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This is far from the only issue with Starpoint Gemini 2. Entering the game’s world takes several minutes to load all the assets, yet travelling between each sector makes the game stutter as the game updates the universe accordingly. It’s jarring whenever it happens, making it seem like the game has crashed when it hasn’t, but it’s far more worrying when it occurs during combat as your ship may be on the verge of taking a massive barrage of enemy fire. Sometimes, the game will actually crash, which is just the icing on this cake.

Space simulators are difficult to analyse in terms of graphical fidelity because the vast majority of space is black emptiness, but Starpoint Gemini 2 does at least populate space with vibrant planets and luminescent galaxies, creating some nice particle effects as a result. Ship design however is rather minimalistic. Aside from one default spacecraft that looks rather phallic, nothing here is akin to the iconic designs of the Millenium Falcon, the Starship Enterprise, or Battlestar Galactica.

What’s Good:

  • Some rather pretty visuals.
  • Generally a good concept at a relaxed pace.
  • A great sense of discovery.

What’s Bad:

  • Terrible method of teaching players how to play.
  • Converted controls don’t work very well.
  • Struggles when loading new sectors, sometimes mid-combat.
  • Perhaps a little too many side-quests for some.

It’s simple to just say that Starpoint Gemini 2 isn’t for everyone, but there are fundamental issues that really make this game utterly impenetrable. The presentation is generally of a good standard, and though the performance falters at inconvenient moments, it’s how the game deals with teaching players how things work that’s most disappointing. We’ve seen space simulations that work on consoles, but this particular trade isn’t worth what they’re offering.

Score: 5/10

Version Tested: Xbox One

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7 Comments

  1. Wow! If the game takes that long to load up the environment, stutters when moving between regions and also crashes from time to time then I wonder how this game managed to get through the quality control gates with Microsoft. Do Microsoft still (if they ever did) review for compatibility and quality before a game is released?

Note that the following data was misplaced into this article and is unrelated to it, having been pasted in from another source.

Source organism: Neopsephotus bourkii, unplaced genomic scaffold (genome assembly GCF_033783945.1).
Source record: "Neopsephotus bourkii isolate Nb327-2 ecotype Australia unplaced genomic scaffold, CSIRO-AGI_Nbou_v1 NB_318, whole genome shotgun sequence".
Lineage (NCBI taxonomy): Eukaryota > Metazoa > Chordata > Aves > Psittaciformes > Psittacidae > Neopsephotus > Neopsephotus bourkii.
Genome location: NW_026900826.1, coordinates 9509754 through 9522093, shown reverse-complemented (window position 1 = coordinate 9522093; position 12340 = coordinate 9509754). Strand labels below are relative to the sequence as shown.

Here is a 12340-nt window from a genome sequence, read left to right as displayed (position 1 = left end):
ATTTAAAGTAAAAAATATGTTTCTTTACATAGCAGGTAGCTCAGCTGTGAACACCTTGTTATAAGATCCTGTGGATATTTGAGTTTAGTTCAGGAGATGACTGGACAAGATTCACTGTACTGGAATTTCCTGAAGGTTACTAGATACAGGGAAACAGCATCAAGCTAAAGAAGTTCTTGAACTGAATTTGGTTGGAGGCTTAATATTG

• No. And neither do Sony. They check that the console specific things – like what happens when you press the PlayStation button, or that achievements work. They don’t QA the actual games and how well they play of perform.

      • Yep, exactly this – Developers should have their own internal testing to see how the software performs on that particular platform (& to weed out bugs, glitches & the like). When Sony/Microsoft/whoever get it, the only things they are really looking for is that it works as intended (purely on a surface level, such as ‘can it load?’) & that their core functions still operate as expected when running the game.

        That said though, haven’t SCEE QA blocked a couple of games in the past due to inappropriate content? Or am I making that up?

      • Well that explains that weird walking-transforming-exploring tropical game you reviewed TC! Still in awe that CS:GO never made it out on the PS3 over here, I’d love to know what happened there.

  2. Oh god, what were they thinking? No real tutorial in a game in a rather rare genre on consoles? Laggy load times for planets? Boring side quests? Hell, the entire game sounds and screams boring just by the summary of what it is. Space Trading, ok, it may fall into a dull genre but there are ways to liven it up and this is not one of it. It sounds like no-one tested it or they did and didn’t give a flying freck.